Monday, March 22, 2010

sTand fOr sOmething>>>

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  1. Know what good posture is. Most people think that to "stand up straight" means tensing your back to heave your chest 'in and up', and pulling your head back in to your chest. This is not so. The spine has two natural curves that you need to maintain called the 'double C' or 'S' curves, these are the curves found from the base of your head to your shoulders and the curve from the upper back to the base of the spine. When standing straight up, make sure that your weight is evenly distributed on your feet. You might feel like you are leaning forward, and look stupid, but you don't. Using a mirror, align your ears, shoulders, and hips. Proper alignment places your ears loosely above your shoulders, above your hips. Again, these points make a straight line, but the spine itself curves in a slight 'S'. You'll find that this doesn't hurt at all. If you do experience pain, look at your side view in a mirror to see if you're forcing your back into an unnatural position. If so, stop it!

The foundation for good neck and back care starts with posture. Bad posture can be the cause of spinal pain, it can make existing pain worse, and it certainly can make the pain last a lot longer. Poor posture is also a factor in conditions such as chronic headaches, TMJ dysfunction and shoulder pain. Many people spend large portions of their day sitting or performing tasks that require bending forward or lifting. Think about your lifestyle, the postures you assume, and the activities you perform each day. The basis for good posture is maintaining a "neutral spine." A neutral spine retains three natural curves: a small hollow at the base of the neck, a small roundness at the middle back, and a small hollow in the low back. A neutral spine is neither rounded forward nor arched back too much. Maintaining a neutral spine is a dynamic process as you transition from one position to another. Let's look in detail at proper alignment in standing, from the bottom up: (Figure 1)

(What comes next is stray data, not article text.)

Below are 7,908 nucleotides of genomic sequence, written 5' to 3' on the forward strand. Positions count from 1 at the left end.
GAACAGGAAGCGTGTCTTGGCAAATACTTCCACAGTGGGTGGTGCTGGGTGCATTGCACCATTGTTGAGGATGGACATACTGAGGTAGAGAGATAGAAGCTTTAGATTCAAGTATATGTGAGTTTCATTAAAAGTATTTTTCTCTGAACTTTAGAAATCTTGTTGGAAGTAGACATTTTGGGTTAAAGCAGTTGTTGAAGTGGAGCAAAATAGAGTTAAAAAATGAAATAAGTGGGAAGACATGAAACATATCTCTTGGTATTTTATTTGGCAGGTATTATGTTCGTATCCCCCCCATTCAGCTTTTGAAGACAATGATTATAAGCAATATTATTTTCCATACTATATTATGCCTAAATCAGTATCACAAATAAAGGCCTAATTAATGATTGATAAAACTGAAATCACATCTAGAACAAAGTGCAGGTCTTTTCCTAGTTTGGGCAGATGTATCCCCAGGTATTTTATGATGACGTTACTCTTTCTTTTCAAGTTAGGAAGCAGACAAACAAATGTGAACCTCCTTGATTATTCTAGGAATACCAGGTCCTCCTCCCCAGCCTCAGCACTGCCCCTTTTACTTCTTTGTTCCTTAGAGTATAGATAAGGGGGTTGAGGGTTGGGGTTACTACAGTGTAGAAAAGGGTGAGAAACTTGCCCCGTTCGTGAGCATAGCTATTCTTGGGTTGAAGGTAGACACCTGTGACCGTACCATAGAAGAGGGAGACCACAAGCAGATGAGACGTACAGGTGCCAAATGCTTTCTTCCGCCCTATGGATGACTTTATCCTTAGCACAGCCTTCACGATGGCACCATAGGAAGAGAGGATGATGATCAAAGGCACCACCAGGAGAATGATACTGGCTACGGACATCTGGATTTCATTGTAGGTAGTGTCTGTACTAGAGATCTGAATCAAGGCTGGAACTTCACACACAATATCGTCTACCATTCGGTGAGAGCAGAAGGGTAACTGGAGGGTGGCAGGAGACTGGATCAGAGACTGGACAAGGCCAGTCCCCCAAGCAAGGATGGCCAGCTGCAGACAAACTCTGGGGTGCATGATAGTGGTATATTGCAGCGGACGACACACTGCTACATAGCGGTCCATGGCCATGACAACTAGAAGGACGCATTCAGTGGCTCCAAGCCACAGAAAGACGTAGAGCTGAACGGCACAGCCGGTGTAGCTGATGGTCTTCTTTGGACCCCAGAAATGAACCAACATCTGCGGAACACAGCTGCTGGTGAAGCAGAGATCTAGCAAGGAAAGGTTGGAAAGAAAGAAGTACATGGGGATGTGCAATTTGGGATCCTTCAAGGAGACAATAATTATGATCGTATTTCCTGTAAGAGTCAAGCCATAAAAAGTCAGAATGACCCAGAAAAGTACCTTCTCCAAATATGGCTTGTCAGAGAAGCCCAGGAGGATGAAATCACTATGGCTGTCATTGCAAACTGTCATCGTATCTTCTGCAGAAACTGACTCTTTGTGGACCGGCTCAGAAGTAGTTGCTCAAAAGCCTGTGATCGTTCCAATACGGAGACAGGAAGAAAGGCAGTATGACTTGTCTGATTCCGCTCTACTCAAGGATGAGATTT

Figure 1: Left: Incorrect posture Right: Ideal Posture

1.) Feet should be shoulder width apart, thigh muscles elongated without locking the knees back.

2.) Maintain a small hollow in your low back, but avoid the tendency for too much arch/leaning back, especially with prolonged standing. The "tail" should remain slightly tucked down.

3.) Lift the breastbone. As you do this, the shoulder blades will move down in back. This should create a good distance from your hipbone to your rib cage.

4.) Make your chin level. The highest point of your body should be the top back region of your head. Relax your jaw and neck muscles. With the mouth closed, rest your tongue on the roof or your mouth.

In short, the key to good posture is awareness and perseverance. It is not easy to change poor postural habits, nor do the changes come quickly. However, if good posture is practiced, it becomes easier and you will find yourself preferring the "neutral alignment" to your previously poor position. In addition to feeling better, good posture also makes you look better. It is said that good posture can make you look 10 pounds lighter and 10 years younger! Give it a try. The benefits are well worth the effort.


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